Guinness Confirms Series As Most-Produced Large Airliner In
They're probably still celebrating in Renton, as Boeing and
Southwest Airlines held a party Monday celebrating the delivery of
the 5,000th 737 to come off the production line. Thousands of
Boeing employees and special guests attended the historic delivery
"The 737 is an icon of efficiency in air travel and one of
commercial aviation's greatest success stories," said Alan Mulally,
president and chief executive officer of Boeing Commercial
Airplanes. "We are absolutely thrilled that the world's largest 737
operator -- Southwest Airlines -- is the owner of this historic
airplane. Our partnership with Southwest and hundreds of other 737
customers has resulted in continuous improvements to the 737 and
its ability to help our customers be successful."
The 5,000th 737 -- a 737-700 painted in Southwest Airlines
colors -- is the 447th 737 to join the carrier's fleet. Southwest
has been a launch customer for three Boeing 737 models -- the
737-300, -500 and the -700.
"Southwest Airlines has been a proud Boeing customer for nearly
35 years, growing our 737 fleet to 445 at the end of 2005," said
Laura Wright, chief financial officer, Southwest Airlines. "We'll
take delivery of 33 more Boeing 737s in 2006, supporting our
continued growth across America."
Guinness World Records has recognized the 737 (as a series) as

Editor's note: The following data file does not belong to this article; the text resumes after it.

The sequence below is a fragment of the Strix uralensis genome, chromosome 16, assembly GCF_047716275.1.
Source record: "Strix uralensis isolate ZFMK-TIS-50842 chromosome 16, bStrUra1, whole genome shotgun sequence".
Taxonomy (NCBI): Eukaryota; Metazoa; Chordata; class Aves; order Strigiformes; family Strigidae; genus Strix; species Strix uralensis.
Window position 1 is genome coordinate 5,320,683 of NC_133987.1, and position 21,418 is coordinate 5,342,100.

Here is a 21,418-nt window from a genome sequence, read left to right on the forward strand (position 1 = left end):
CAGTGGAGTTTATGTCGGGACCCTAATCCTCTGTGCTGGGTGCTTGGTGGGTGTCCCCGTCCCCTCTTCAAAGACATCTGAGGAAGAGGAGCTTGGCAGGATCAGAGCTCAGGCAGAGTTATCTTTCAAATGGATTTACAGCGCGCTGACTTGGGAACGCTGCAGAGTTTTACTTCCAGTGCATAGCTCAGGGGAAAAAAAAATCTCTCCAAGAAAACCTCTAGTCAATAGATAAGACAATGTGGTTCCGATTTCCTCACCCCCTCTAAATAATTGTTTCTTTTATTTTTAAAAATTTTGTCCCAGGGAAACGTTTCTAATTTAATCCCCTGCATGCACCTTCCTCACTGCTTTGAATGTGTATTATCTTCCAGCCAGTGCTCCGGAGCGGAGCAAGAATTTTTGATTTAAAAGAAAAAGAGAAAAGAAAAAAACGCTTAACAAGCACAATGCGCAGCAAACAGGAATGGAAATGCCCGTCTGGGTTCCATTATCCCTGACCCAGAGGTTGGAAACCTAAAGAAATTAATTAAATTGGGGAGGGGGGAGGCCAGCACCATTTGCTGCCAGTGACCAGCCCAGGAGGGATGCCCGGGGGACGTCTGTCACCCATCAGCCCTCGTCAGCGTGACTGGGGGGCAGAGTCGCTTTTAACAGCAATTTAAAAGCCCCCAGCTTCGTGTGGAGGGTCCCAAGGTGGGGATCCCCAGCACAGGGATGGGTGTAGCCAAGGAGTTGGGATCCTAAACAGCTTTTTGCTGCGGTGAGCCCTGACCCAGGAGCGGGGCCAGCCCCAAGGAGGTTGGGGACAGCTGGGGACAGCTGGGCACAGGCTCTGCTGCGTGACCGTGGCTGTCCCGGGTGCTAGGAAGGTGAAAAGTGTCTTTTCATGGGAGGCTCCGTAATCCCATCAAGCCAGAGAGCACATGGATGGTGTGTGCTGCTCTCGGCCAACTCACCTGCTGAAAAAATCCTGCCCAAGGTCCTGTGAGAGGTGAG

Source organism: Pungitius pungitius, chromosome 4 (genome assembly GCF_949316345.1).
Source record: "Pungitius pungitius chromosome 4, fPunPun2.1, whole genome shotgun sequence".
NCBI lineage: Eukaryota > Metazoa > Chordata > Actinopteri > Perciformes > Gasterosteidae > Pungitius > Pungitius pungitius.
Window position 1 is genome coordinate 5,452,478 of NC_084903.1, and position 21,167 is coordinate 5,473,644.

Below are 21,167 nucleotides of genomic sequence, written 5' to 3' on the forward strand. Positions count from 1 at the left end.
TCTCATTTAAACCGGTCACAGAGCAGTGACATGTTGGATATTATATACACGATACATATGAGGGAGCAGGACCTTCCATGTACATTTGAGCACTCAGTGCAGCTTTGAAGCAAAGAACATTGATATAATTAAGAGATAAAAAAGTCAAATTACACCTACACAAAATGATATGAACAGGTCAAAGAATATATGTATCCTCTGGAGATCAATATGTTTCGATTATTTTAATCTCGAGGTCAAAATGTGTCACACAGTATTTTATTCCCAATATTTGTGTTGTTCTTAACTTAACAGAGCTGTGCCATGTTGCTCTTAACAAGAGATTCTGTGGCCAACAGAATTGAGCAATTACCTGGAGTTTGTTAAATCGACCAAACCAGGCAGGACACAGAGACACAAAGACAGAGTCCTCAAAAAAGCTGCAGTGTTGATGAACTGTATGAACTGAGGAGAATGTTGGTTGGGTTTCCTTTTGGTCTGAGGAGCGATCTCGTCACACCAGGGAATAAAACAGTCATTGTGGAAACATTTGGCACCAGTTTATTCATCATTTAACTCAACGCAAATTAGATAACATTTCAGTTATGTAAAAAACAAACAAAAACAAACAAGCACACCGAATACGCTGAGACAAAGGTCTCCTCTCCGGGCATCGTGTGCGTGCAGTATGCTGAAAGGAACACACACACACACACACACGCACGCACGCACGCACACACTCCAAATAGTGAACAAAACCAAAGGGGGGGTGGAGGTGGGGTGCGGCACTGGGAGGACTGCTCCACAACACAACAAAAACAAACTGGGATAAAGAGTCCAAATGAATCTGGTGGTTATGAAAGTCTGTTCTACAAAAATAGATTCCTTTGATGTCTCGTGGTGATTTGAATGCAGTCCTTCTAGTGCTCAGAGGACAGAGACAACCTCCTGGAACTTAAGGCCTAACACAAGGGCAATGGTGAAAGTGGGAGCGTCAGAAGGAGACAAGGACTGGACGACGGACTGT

the most-produced large commercial jet airplane in aviation
Airbus may argue the semantics of that, as the
consortium says its A320 (a separate member of a series that
also includes the A318, A319 and A321) is currently the most
ordered commercial airliner with more than 4,200 orders.
Despite outside appearances, today's 737s have very little in
common with their -100 and -200 forebears -- making today's 737 a
different aircraft altogether, in Airbus's eyes.
With more than 4,100 airplanes in service, the 737 represents
more than a quarter of the total worldwide fleet of large
commercial jets flying today. More than 541 operators fly 737s into
more than 1,200 cities in 190 countries.
It is estimated that approximately 1,250 737s are in the air at
any given moment, with one taking off or landing every 4.6
The Boeing 737 is the best-selling commercial jetliner of all
time, with total orders now exceeding 6,000 airplanes. The 737
family includes the initial -100 and -200 models, which entered
service in 1968; the Classic -300, -400 and -500 models, which
entered service in 1984; and the newest members -- the
Next-Generation 737-600, -700, -800 and -900ER models, which
entered service in 1998.
As of January 31, 2006, Boeing reports 95 customers have placed
orders for more than 3,000 Next-Generation 737s. Even if orders
stopped today (unlikely), the program has 1,154 undelivered units
in its order backlog with a value of more than $73 billion at
current list prices -- more than enough to keep Renton workers busy
for years to come.